Brain science is helping us to learn more effective ways of treating a devastating mental illness.. sex addiction.
Alexandra Kathehakis has written a brilliant new book, Sex Addiction as Affect Dysregulation: A Neurobiologically Informed Holistic Treatment (2016). This scholarly and clinically advanced model integrates the latest advances in neuroscience into the thinking of Patrick Carnes and others.
We are seeing more of an ever-increasing number of cases where husbands are presenting for sex addiction. We no longer used the term “sex addiction” speculatively. Neuroscience is gradually ending the debate. Research is mapping the addictionology of neural pathways. While there is increasing evidence that sex addiction is real, it remains a controversial and somewhat unpopular idea.
Patrick Carnes is the dean of sex-addiction research. His research indicates that the family of origin for most sex addicts is characterized by secrecy, dysfunction, and addictions.
Sexual boundaries are typically on the extremes; either extremely rigid, or practically non-existent.
The sex addict’s father is most often remote and unapproachable and often modeled addictive behavior himself.
The mother typically over-compensated by being fussy, controlling and overly protective.
The sex addict’s childhood was one of extreme emotional containment, he learns that his feelings must be denied, and are of little interest to his parents.
An abiding emotional neediness steadily grows.
This neediness looks like a split. The sex-addict was often in a particular “role” as a child in his family of origin. These roles dutifully served the needs of one or both parents.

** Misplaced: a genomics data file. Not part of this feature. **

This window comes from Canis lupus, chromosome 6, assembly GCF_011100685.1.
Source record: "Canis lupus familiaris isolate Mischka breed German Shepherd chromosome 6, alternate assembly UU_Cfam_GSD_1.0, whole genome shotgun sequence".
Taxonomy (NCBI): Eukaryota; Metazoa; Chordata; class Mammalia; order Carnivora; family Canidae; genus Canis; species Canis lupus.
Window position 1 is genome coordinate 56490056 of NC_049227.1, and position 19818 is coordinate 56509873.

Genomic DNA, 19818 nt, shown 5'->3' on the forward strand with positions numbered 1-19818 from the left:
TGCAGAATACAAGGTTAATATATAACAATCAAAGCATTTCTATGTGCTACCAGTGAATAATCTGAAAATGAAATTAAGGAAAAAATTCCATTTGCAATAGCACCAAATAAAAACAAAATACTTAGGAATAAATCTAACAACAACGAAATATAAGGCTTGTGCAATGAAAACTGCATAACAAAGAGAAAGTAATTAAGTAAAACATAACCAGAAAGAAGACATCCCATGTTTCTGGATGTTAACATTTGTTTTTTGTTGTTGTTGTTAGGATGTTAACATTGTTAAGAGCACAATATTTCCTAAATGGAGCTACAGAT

Sex-addicts were often the “Hero” child or the “Scapegoat” child. Because these roles are almost a sort of family “job” description, sex-addicts have a dutiful sense of family. Family is where you fulfill your duties. Marriage becomes joyless, passionless, and sexless, but supremely dutiful.
The sex-addict “splits off” his eroticism. His sexual acting out is where he deposits his passion, fun, and sexual energy. Acting out becomes an oasis away from duty and responsibility. Here he can explore, play, and most importantly, escape. But the addict learned about the satisfaction of secrets in his childhood.
Problems with sexuality are frequent in sex addict families of origin. Carnes reports that 40% of their fathers, 18% of their mothers, and 50% of their siblings have sexual problems. Addiction and sex are topics of non-discussion. Secrecy and denial are the family rules.
Sex addiction is challenging to treat because, according to Carnes, it captures three profound dimensions of addiction; fantasy, arousal, and satiation.
Critical treatment elements include:
The Massachusetts Chapter of the Association for Marriage and Family Therapy presented a training symposium that will address this growing issue in early 2017.
I was asked by MAMFT to give a brief talk to my local colleagues outlining what is currently known and understood about sex addiction.
Here are some of my notes from this talk:
Restructuring a brain network from sex addiction requires external support, inner resolve, and time.
Sex Addicts typically experience specific stages of recovery. Each one of these stages could take many months:
Pre- recovery contemplation is a developmental stage that can last up to two years. Total sobriety is a fundamental absolute for entering treatment.
The crisis or decision stage can last from as little as a day to as long as three months. Once a working sobriety from sex addiction is achieved, the shock of living sober will take about eight months to process. This process overlaps, and sometimes followed by a 4 to 8 months grief stage.
Halfway through the grief stage, an 18 to 36 months repair phase begins. This stage often is often characterized by increasing stability and growth that becomes hopeful of stability after two years of recovery.
Sex addiction recovery over occurs over time. It may take from 3 to 5 years, because only consistent, daily recovery actions produce reliable psycho-neurobiological changes.
Daniel is a Marriage and Family Therapist. He is the Blog Editor. He currently works online seeing couples from Massachusetts at Couples Therapy Inc. He uses EFT, Gottman Method, Solution-focused and the Developmental Model in his approaches.